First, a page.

US Gov Ups Its Cybersecurity Game

white-houseI was surprised to discover proof that my business is a target of cyber-criminals.  After installing some security and reporting tools on my websites, I was alerted to the almost constant state of attack that they were under.  And all I am doing is writing a cybersecurity blog.  And you, dear reader, what of your business?  There is a good chance that you are too, but simply don’t know it because your business does not have the reporting tools to alert you to the threat.

Well, when you are a government you are certainly under constant attack from other nation states, terrorists, cyber-criminal groups, and hacktivists.  This year the U.S government has seen a string of breaches, little and large, including:

  • Office of Personnel Management
  • US Postal Service
  • Internal Revenue Service
  • US State Department
  • DOD and Joint Chiefs
  • President Obama’s email
  • Hillary Clinton’s private email
  • CIA Director John Brennan’s AOL email account

The US government has over 4 million employees (including armed services members), and is comprised of thousands of departments, each with its own network, budget, and IT staff.  Security has been sub-par for a long time, and since cybersecurity isn’t sexy and won’t get you any votes, it has been woefully underfunded.

On October 30th, the White House released information about new their Cybersecurity Strategy Implementation Plan (CSIP).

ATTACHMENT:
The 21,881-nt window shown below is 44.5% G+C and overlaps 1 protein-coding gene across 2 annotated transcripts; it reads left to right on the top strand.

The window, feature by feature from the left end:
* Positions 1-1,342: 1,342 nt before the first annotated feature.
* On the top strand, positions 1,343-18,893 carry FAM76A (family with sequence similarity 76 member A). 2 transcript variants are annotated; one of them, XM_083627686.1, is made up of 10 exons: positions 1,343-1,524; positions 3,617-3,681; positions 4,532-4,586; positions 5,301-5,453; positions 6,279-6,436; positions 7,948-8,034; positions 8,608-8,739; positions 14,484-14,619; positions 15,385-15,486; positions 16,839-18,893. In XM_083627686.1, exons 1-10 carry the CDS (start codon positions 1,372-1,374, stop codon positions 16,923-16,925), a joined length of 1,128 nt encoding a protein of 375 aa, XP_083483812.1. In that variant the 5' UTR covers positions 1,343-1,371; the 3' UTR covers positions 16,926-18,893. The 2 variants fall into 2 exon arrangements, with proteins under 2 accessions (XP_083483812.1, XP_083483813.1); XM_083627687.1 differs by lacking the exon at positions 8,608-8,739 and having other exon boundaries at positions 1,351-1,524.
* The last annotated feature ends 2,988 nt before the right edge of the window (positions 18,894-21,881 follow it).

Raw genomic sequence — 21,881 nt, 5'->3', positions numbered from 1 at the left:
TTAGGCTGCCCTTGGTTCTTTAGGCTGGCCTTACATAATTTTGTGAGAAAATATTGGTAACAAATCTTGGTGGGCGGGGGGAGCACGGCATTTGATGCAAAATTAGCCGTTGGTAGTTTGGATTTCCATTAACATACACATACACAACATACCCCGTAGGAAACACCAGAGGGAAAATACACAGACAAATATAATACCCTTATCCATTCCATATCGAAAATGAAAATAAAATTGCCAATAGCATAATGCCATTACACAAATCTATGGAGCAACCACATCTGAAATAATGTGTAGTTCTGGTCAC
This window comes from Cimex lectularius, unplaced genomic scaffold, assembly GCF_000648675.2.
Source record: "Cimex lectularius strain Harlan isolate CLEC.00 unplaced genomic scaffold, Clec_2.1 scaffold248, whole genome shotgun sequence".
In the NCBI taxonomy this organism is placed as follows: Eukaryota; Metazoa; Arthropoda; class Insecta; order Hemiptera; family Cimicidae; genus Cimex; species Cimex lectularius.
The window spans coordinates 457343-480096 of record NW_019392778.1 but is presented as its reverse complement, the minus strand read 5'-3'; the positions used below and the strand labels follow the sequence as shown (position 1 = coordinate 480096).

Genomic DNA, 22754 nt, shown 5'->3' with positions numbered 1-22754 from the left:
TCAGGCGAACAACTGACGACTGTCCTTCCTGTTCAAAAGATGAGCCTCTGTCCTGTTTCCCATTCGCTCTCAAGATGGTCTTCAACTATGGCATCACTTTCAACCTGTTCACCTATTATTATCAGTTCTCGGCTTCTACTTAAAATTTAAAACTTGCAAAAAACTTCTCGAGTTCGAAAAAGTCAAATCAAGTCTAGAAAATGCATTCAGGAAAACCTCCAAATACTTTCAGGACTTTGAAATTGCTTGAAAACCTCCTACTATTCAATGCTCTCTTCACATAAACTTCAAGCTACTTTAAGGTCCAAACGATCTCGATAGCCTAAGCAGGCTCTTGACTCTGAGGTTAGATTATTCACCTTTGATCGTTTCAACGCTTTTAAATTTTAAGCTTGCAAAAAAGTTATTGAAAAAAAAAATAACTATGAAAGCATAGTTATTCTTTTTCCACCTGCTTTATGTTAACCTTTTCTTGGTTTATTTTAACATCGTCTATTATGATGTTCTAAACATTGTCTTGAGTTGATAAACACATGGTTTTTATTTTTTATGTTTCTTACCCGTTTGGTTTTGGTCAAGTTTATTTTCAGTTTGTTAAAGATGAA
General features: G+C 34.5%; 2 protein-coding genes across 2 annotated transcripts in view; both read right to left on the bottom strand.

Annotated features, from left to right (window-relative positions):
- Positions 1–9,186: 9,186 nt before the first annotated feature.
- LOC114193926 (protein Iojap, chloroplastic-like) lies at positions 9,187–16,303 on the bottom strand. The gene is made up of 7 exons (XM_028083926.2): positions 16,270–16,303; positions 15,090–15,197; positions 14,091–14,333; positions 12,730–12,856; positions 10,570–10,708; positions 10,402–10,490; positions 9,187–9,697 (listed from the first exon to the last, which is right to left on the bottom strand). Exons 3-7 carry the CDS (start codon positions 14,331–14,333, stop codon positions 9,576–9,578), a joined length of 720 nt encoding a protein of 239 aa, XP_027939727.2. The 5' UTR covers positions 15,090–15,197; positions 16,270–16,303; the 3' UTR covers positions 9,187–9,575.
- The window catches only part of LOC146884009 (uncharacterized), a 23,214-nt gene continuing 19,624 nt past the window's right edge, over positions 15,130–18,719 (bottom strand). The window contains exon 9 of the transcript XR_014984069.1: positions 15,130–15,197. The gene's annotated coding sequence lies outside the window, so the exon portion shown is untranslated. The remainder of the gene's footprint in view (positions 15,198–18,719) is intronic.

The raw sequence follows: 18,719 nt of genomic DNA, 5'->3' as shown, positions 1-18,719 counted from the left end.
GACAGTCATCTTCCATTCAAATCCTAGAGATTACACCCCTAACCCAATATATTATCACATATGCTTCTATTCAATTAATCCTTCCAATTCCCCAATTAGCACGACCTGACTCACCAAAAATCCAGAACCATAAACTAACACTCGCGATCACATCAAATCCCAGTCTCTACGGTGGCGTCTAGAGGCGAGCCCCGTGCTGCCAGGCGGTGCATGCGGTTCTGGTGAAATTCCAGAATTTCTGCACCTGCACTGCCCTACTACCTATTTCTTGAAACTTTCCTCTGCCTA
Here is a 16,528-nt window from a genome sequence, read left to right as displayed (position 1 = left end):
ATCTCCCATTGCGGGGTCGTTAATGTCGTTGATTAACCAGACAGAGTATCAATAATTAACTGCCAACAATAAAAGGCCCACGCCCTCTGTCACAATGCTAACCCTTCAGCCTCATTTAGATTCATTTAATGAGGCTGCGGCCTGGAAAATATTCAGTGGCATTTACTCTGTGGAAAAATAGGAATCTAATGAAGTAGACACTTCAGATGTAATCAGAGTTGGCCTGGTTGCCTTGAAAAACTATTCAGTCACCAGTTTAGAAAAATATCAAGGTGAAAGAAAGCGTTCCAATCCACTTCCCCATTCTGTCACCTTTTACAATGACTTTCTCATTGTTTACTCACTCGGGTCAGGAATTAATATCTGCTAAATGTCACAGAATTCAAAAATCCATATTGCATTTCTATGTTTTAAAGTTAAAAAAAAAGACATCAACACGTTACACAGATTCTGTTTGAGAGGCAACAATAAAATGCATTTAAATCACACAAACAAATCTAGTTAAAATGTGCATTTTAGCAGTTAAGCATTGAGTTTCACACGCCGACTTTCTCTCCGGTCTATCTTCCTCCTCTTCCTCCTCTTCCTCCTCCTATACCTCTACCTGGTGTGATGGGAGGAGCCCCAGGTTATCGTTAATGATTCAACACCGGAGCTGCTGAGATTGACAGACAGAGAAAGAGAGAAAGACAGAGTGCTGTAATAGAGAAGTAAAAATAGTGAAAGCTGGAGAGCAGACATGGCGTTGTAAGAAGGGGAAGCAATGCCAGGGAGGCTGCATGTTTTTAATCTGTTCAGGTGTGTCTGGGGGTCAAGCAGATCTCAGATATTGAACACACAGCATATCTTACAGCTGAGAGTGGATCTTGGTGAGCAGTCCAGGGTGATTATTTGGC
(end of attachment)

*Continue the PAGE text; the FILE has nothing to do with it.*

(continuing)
“The CSIP focuses on strengthening Federal civilian cybersecurity through the following five objectives:

  1. Prioritized Identification and Protection of high-value  assets and information;
  2. Timely Detection of and Rapid Response to cyber incidents;
  3. Rapid Recovery from incidents when they occur and Accelerated Adoption of lessons learned from the Sprint assessment;
  4. Recruitment and Retention of the most highly-qualified Cybersecurity Workforce talent the Federal Government can bring to bear; and
  5. Efficient and Effective Acquisition and Deployment of Existing and Emerging Technology.” 

This is good news, even if it is a bit of locking the barn door after the horse is stolen.

For a small business that is looking to up their own cybersecurity game, there can be a lot learned from the CISP document that would help help a small business to formulate their own plans.  Hey, we all paid for this plan (your tax dollars at work), so there is no shame in putting this strategy to work in our own businesses.  Since we just finished up Cybersecurity Awareness Month (October), and we are at year end where plans are made, budgets are drawn, New Year’s resolutions are cast, and perhaps some leftover 2015 budget funds are available, it is a great time to implement a stronger cybersecurity strategy in your business.

More information:


About the Author:

I am a cybersecurity and IT instructor, cybersecurity analyst, pen-tester, trainer, and speaker. I am an owner of the WyzCo Group Inc. In addition to consulting on security products and services, I also conduct security audits, compliance audits, vulnerability assessments and penetration tests. I also teach Cybersecurity Awareness Training classes. I work as an information technology and cybersecurity instructor for several training and certification organizations. I have worked in corporate, military, government, and workforce development training environments I am a frequent speaker at professional conferences such as the Minnesota Bloggers Conference, Secure360 Security Conference in 2016, 2017, 2018, 2019, the (ISC)2 World Congress 2016, and the ISSA International Conference 2017, and many local community organizations, including Chambers of Commerce, SCORE, and several school districts. I have been blogging on cybersecurity since 2006 at

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